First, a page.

Moreover, according to the Revised Residence Hall Rules and Regulations of the UPD student handbook published by the OVCSA, accommodation in residence halls, because they are subsidized, is “clearly a privilege and not a right.”

USC Student Rights and Welfare head Vanessa Faye Bolibol, however, begged to disagree. “Ang dorm ay extension ng pag-aaral ng estudyante,” she said. “Isa itong venue para ma-practice ng estudyante ang community living.” (The dormitory is an extension of the education of the student. This is one venue where the student will be able to practice community living.) A separate provision under the same section of the handbook, however, echoes the same sentiment.

“Residence halls are more than mere provisions for board and lodging …they must also provide experience in liberal education through social interaction and group living,” it said.

It is easy to understand the clamor of qualified residents to stay in in-campus dormitories.

While the monthly rate for Kalayaan, for instance, is pegged at P500 ($10.92 at an exchange rate of $1=P45.75), boarding houses outside the University charge an average of P1, 500 ($32.78).

Poor maintenance

Most residents blamed poor maintenance for Narra’s current state. The inspection found that Narra’s plumbing, electrical, and roofing systems have been grossly neglected. Among in-campus dorms, Narra charges the least with P175 ($3.82) a month.

In January last year, the Board of Regents (BOR) approved a P20 million ($437,158) grant to rehabilitate the dorms on campus. Vice Chancellor for Student Affairs Elizabeth Enriquez said the administration chose to allocate the fund for Molave, Yakal, and Sampaguita since these only needed minor renovations. Narra was the least prioritized among the dorms.

Eventually, wings 1 and 2 of Narra were identified by the OCA as “relatively safe” prompting the OVCSA to defer Narra’s closure.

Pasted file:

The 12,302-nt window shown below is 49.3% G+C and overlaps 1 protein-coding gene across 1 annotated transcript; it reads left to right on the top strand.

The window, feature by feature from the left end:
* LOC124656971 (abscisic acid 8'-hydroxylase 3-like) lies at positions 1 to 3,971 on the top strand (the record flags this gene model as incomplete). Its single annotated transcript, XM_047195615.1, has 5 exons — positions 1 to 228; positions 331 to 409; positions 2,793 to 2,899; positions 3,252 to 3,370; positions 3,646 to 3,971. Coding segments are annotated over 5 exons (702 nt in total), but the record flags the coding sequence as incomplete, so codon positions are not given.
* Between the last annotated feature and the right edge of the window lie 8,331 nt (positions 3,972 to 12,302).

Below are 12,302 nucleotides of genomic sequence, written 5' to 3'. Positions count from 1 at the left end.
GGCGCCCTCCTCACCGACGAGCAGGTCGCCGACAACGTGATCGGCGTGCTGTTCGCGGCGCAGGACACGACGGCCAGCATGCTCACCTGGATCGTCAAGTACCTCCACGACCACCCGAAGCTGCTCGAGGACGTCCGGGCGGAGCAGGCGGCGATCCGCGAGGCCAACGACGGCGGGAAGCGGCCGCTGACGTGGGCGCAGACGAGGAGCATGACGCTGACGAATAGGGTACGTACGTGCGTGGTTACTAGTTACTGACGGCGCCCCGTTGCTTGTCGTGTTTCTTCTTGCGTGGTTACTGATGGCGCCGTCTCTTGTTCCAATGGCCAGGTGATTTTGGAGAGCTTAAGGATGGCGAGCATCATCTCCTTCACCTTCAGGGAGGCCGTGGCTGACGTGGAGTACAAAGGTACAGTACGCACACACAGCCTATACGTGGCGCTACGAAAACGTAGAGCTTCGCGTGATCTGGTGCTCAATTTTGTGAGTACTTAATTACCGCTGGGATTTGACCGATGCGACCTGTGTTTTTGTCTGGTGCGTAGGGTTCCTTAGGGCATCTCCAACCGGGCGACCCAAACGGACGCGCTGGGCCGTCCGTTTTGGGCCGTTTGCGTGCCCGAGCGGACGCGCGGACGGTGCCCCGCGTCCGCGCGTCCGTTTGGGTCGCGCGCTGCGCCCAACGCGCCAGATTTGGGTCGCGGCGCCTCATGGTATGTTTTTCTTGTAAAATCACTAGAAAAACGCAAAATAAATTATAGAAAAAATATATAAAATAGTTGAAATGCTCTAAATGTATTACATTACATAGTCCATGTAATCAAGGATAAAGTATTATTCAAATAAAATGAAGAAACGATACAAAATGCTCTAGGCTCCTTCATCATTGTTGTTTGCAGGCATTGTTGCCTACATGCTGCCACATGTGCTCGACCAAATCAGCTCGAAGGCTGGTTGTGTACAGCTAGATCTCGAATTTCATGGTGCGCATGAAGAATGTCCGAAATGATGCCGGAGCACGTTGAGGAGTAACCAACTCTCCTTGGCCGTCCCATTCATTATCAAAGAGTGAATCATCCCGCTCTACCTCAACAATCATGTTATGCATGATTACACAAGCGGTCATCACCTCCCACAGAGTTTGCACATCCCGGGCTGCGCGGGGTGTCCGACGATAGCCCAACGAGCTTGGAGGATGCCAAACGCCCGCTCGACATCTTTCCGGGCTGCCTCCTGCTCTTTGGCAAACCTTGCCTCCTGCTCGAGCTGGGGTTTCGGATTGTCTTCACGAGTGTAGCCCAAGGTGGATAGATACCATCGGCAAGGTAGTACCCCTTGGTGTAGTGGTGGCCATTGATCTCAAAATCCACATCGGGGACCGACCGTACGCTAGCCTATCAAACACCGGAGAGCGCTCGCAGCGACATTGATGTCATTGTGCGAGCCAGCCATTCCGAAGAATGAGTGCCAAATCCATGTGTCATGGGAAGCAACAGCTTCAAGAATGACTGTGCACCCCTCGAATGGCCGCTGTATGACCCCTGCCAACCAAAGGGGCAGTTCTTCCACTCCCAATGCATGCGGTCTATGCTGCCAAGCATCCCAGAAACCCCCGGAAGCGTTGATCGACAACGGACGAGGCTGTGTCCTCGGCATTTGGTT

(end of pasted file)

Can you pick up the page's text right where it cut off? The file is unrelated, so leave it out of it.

The case highlights the plight of some in-campus dormitories. While student housing in the University remains insufficient, the UP administration even seems unable to look after existing dorms. In addition, UP’s 2007 budget did not allot anything for capital outlay expenses, which include new infrastructure projects. If the UP administration is to rely on government subsidy alone, the construction of additional dormitories is out of the question.

Commercial tie-ups

Private corporations, for their part, are quick to spot this shortage in student housing units and take advantage of it. In 2004, the BOR approved the construction of a “high-end” luxury dorm in the vacant lot beside Kalayaan dormitory. Dubbed the Mega Dorm, the project is based on a 25-year build-operate- transfer contract between UP and New City Builders (NCB), a private developer. The deal, moreover, gave NCB the prerogative to fix the rate based on inflation and construction costs. There are unconfirmed reports that the NCB had recently withdrawn from the agreement over financial viability concerns.

Admission in such high-end dorms will depend on whether a student can afford the high rates. In contrast, existing dorms determine admission via place of origin and income bracket.

And since tie-ups are driven by profit, lodging rates would predictably be unaffordable.

The mere fact that the UP administration is resorting to such corporate tie-ups means it recognizes the glaring shortage of affordable student housing in the University. However, it chooses a different path in addressing such a need. The recent string of dorm-related concerns, meanwhile, such as the poor maintenance of Narra and the flawed implementation of the new dorm admission procedures, even exacerbate the problem.

Needless to say, though, there would be no need to reject qualified dorm applicants had there been enough housing units for students in the first place.

Consequently, there would be no lack in student housing units had there been enough subsidy from the government. This gaping lack in affordable student housing creates undue restrictions that render living in in-campus dormitories an elusive “privilege.” Philippine Collegian / Posted by(

Share This Post